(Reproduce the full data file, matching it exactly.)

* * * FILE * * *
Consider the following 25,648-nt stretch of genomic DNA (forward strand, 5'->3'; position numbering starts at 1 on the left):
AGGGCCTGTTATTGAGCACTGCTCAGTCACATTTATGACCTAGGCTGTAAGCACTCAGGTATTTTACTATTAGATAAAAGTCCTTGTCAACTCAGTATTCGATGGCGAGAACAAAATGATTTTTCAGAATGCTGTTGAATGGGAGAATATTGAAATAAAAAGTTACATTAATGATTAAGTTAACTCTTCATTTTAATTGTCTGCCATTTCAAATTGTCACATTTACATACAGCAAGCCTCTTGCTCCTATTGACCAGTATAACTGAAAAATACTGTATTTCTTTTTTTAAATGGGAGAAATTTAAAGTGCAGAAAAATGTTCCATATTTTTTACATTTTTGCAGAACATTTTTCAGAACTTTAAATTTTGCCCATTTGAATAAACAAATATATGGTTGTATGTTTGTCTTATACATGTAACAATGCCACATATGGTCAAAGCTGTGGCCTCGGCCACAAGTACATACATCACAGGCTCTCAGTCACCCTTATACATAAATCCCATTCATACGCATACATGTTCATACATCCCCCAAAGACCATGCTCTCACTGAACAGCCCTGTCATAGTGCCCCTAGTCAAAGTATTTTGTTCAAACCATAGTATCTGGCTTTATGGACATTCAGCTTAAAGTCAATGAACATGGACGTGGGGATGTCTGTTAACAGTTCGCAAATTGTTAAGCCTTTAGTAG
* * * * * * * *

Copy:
Consider the following 25,648-nt stretch of genomic DNA (forward strand, 5'->3'; position numbering starts at 1 on the left):
AGGGCCTGTTATTGAGCACTGCTCAGTCACATTTATGACCTAGGCTGTAAGCACTCAGGTATTTTACTATTAGATAAAAGTCCTTGTCAACTCAGTATTCGATGGCGAGAACAAAATGATTTTTCAGAATGCTGTTGAATGGGAGAATATTGAAATAAAAAGTTACATTAATGATTAAGTTAACTCTTCATTTTAATTGTCTGCCATTTCAAATTGTCACATTTACATACAGCAAGCCTCTTGCTCCTATTGACCAGTATAACTGAAAAATACTGTATTTCTTTTTTTAAATGGGAGAAATTTAAAGTGCAGAAAAATGTTCCATATTTTTTACATTTTTGCAGAACATTTTTCAGAACTTTAAATTTTGCCCATTTGAATAAACAAATATATGGTTGTATGTTTGTCTTATACATGTAACAATGCCACATATGGTCAAAGCTGTGGCCTCGGCCACAAGTACATACATCACAGGCTCTCAGTCACCCTTATACATAAATCCCATTCATACGCATACATGTTCATACATCCCCCAAAGACCATGCTCTCACTGAACAGCCCTGTCATAGTGCCCCTAGTCAAAGTATTTTGTTCAAACCATAGTATCTGGCTTTATGGACATTCAGCTTAAAGTCAATGAACATGGACGTGGGGATGTCTGTTAACAGTTCGCAAATTGTTAAGCCTTTAGTAG